Original Release Date: 1979
Current Artist Web Site: http://williamackerman.com/
“Childhood and Memory” is William Ackerman’s third album and the sixth release on Windham Hill records. It is also his last primarily solo album until 2004’s “Returning,” and so has a special place in many listeners’ hearts. Of course, Ackerman duets with himself on banjo, and Dave Ross’ flute graces “Anne’s Song” in such a lovely way, that just as many must be pleased to consider this the first Ackerman album that includes a duet.
Here, the jangly folk influences are receding into Ackerman’s developing style (“Seattle” being a very pleasant exception) and a more contemplative mood comes forward. Where “The Search for the Turtle’s Navel” could never be called depressing, songs like “Sunday Rain” demand a deeply emotional response. Whether that response is tender nostalgia or or morbid depression probably says more about the listener than the performance. Regardless, it’s clear that by the time he recorded “Childhood and Memory” Ackerman had laid fundamental direction the artistic path he is still following today.
Track Listing, Credits and Tunings link after the videos:
- THE WALL AND THE WIND (3:33) 1978
- THE VELVET GENTLEMAN (3:23) 1975
- ANNE’S SONG (3:42) 1977
- CHILDHOOD AND MEMORY (5:44) 1977
- SUNDAY RAIN (3:31) 1979
- SEATTLE (3:30) 1978
- THREE HESITANT THEMES (5:33) 1973
- MURRAY’S SONG (3:15) 1975
- GIDEON (1:42) 1979
- BODIE (4:37) 1978
Produced by William Ackerman. Recorded and mixed by Harn Soper at THE MUSIC ANNEX, Menlo Park, CA. Originally mastered by Stan Ricker. Pressings by Record Technology, Inc. Camarillo, CA. Graphic design by Cheryl. Cover photo by Richard Pinkerton/ANTHELION. Liner photo by Steve Schoff. All compositions by William Ackerman. All Selections Windham Hill Music, BMI. Manufactured by Windham Hill Records, Box 9388 Stanford, CA 94305. © (p) Windham Hill Records 1979.
All guitar and banjo performed by William Ackerman. The flute on Anne’s Song performed by Dave Ross. The banjo used in SUNDAY RAIN and GIDEON provided by Dana Morgan Music, Palo Alto, CA. These recordings were made in January 1979 using two AKG 451 microphones through an AMEK 2000 board on a TEAC 80-8 deck, and mixed on an AMPEX 440 two-track deck. UREI limiters were used in recording, and EMT 240 reverberation and dbx noise reduction were used in mixing.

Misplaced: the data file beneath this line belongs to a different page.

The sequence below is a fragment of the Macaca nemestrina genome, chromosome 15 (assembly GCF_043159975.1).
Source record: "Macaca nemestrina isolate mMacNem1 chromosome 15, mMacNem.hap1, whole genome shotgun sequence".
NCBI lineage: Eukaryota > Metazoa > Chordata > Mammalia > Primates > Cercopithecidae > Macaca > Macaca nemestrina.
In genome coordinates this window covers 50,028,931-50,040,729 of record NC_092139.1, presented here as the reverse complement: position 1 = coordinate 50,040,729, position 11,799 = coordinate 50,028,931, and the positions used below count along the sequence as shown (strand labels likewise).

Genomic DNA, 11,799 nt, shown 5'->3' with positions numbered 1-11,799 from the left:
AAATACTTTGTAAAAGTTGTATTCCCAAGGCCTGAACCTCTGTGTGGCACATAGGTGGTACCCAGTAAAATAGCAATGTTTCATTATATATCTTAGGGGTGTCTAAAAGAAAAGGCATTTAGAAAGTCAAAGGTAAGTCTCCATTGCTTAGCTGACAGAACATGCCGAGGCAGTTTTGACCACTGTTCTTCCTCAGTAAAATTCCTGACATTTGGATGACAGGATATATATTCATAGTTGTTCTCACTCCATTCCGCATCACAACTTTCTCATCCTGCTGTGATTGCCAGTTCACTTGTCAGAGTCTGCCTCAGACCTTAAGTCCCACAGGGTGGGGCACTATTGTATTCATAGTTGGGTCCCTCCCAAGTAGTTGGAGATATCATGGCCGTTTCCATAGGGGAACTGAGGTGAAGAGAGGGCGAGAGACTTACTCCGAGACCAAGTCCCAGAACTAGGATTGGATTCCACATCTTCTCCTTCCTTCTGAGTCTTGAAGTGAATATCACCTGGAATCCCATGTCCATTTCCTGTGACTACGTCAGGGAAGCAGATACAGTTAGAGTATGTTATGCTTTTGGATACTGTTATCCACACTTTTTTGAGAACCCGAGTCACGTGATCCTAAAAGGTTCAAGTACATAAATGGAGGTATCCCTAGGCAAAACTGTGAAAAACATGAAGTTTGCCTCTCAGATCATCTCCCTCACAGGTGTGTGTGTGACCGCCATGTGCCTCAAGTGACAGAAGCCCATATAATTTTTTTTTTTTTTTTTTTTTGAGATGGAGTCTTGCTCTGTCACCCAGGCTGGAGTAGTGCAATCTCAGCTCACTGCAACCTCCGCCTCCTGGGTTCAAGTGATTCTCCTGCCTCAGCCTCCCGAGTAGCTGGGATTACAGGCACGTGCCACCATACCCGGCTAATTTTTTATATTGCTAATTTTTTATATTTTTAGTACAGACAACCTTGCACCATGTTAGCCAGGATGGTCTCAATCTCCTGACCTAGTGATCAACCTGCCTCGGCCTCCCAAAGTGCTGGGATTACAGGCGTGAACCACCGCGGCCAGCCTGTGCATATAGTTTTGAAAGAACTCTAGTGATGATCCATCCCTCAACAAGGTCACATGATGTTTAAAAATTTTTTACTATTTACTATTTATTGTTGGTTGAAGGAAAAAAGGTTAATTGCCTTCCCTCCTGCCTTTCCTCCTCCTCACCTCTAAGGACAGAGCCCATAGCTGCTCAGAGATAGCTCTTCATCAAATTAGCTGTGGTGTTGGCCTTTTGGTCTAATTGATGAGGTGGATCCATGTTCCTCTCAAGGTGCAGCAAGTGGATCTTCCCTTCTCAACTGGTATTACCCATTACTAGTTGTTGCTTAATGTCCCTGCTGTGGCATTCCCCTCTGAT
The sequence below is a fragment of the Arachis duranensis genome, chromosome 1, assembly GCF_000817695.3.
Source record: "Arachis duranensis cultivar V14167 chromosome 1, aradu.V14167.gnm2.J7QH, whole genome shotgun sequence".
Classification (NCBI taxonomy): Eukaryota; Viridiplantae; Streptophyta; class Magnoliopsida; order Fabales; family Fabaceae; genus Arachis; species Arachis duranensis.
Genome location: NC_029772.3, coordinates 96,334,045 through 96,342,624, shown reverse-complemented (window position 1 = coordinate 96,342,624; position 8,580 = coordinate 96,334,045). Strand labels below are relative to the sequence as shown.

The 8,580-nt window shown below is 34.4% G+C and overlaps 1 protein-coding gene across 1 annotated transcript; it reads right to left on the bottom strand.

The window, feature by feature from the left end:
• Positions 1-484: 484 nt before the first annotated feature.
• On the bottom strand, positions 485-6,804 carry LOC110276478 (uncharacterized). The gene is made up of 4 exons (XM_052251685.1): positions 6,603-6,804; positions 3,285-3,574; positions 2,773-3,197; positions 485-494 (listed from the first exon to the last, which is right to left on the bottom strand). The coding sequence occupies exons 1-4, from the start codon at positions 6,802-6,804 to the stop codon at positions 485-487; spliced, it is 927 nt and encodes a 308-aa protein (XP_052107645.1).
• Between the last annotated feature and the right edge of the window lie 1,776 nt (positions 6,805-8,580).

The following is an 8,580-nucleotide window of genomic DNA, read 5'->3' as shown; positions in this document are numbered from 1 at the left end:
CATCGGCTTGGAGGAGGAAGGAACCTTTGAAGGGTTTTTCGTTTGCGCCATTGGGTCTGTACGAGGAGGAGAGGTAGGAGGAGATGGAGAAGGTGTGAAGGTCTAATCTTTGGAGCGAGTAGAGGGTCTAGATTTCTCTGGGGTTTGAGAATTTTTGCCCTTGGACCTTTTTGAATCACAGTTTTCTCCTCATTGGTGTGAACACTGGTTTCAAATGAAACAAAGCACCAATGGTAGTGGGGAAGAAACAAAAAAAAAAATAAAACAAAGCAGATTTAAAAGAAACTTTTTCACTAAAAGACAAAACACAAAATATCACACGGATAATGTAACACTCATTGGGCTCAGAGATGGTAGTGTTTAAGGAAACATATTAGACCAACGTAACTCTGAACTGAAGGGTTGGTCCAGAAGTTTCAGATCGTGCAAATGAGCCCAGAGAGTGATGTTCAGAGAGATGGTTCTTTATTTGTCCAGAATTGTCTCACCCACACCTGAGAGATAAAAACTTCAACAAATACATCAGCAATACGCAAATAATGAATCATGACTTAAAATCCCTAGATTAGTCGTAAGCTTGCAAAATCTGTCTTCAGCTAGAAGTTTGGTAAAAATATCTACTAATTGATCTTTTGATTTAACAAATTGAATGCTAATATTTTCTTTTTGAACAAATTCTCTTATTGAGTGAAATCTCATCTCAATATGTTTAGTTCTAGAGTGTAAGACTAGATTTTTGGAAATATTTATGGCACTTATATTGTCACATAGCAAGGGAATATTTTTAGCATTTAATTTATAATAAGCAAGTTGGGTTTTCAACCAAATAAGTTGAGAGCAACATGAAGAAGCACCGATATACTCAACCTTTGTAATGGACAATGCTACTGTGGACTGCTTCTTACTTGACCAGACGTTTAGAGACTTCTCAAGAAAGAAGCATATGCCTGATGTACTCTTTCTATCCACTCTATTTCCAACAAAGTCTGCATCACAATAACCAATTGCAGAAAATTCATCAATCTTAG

Ackerman generously makes tunings for all of his songs available on his web site.
AKG 451 Mic information from barryrudolph.com: Made from the late ’60s through the mid-’80s, the original AKG C-451 C Condenser Modular System (CMS Series) was a best-selling “chameleon” of a mic. It was designed to be adaptable to nearly any purpose; it could be outfitted with any of a whole system of modular components –such as screw-on capsule attenuator pads, extension tubes and swivels — that greatly increased its versatility. The original mic used the N-46E dual-AC power supply that supplied 12-volt phantom power and had a two-position, bass roll-off filter switch. As I found out by accident in my distant past as a second engineer, the mic would accept up to 52-volt phantom powering without smoking. The original, externally biased CK-1 capsule had an extremely low mass, making the mic insensitive to handling noise making it a favorite for handheld radio and TV use.
Dana Morgan Music was on Bryant Street in Palo Alto. It appears in several web biographies of the Grateful Dead, and in http://www.paloaltohistory.com/gratefuldead.html. Jerry Garcia taught guitar there in the 1960’s – and the Grateful Dead (then the Warlocks) would practice there. It was closed in the early 80’s.
5 Replies to “WHS C-1006 William Ackerman Childhood and Memory”
Thanks, johnnydark. That’s about the nicest review I’ve ever gotten.
Thanks, Dave. If you have any comments on recording this or working with Will, I’d love to hear them.
Most of my work with Will was on remodeling projects. He and I and his cousin Alex (De Grassi) worked on a bunch of houses in the Palo Alto/Menlo Park/Portola Valley area, around the time he started recording his music. At the end of the work day, we would stop by the PO box (on the Stanford campus) to see if anyone had mailed in an order and $5 for Turtle’s Navel. Most days there would be one or two, so we would go back to his loft (above a garage in a nice part of Palo Alto), put a record in a cardboard mailer and drop it at the PO the next day.. My recollection is that it took around six months to sell the first pressing of 500 albums, and we celebrated by ordering another 500. In those days most local musicians worked in construction at one point.
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